PROPOSITION 15 – called Schools & Communities First—is going to break all records for corporate spending on a California ballot measure. Vote YES on this important measure. Polling shows that 58% of California’s likely voters support Proposition 15. But starting around Labor Day, every major corporation and corporate lobby group in California will begin pouring big bucks to defeat this measure by lying to voters. I wouldn’t be surprised if they spend $300 million or more, because it would reform the 1978 Proposition 13 law by closing property tax loopholes on the state's largest corporations. It would reclaim $12 billion every year for California’s K-12 schools, community colleges, local governments, and essential services. This new revenue would be generated by requiring that commercial and industrial properties worth more than $3 million be taxed at fair market value. Proposition 15 would protect homeowners and renters, small businesses, and agricultural land from any property tax increase. Ten percent of the biggest, most valuable commercial and industrial property owners would generate 92% of the new revenue. This reveals that big corporations in the state have gotten a free ride for decades at the expense of Californians. The new revenues will go to local school districts and local governments in every California county to invest in things like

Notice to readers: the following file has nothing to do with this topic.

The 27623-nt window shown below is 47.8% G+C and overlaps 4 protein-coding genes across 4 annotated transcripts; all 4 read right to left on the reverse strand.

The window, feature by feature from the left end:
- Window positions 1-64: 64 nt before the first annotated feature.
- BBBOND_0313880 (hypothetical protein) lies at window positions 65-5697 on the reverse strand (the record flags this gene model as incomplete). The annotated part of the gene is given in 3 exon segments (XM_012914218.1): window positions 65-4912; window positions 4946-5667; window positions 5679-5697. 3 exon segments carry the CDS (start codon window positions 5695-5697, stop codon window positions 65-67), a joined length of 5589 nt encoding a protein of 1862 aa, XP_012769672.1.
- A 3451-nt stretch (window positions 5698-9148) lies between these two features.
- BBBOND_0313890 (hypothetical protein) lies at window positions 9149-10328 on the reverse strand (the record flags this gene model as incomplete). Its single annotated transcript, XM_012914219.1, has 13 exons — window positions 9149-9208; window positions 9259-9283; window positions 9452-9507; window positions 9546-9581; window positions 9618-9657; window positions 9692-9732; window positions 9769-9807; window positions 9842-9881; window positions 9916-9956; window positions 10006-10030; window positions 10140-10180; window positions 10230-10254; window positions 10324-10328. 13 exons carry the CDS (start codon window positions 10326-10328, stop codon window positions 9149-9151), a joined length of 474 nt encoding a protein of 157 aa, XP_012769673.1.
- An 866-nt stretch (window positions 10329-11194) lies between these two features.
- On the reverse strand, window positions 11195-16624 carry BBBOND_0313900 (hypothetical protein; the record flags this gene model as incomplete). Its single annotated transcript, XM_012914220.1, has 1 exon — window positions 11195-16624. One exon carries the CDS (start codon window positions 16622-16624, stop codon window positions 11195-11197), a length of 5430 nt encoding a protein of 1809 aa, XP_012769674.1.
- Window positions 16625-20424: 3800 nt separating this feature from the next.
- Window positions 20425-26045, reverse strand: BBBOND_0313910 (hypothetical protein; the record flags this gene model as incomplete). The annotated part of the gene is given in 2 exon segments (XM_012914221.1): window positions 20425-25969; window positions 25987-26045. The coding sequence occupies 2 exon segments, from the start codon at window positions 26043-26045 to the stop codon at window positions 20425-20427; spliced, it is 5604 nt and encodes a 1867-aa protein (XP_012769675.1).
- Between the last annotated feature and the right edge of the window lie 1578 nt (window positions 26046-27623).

• Reducing class sizes,
  • expanding health care services,
  • fighting homelessness,
  • hiring firefighters and updating their equipment,
  • improving the safety of our drinking water, and
  • preparing for future disasters such as wildfires, pandemics, and earthquakes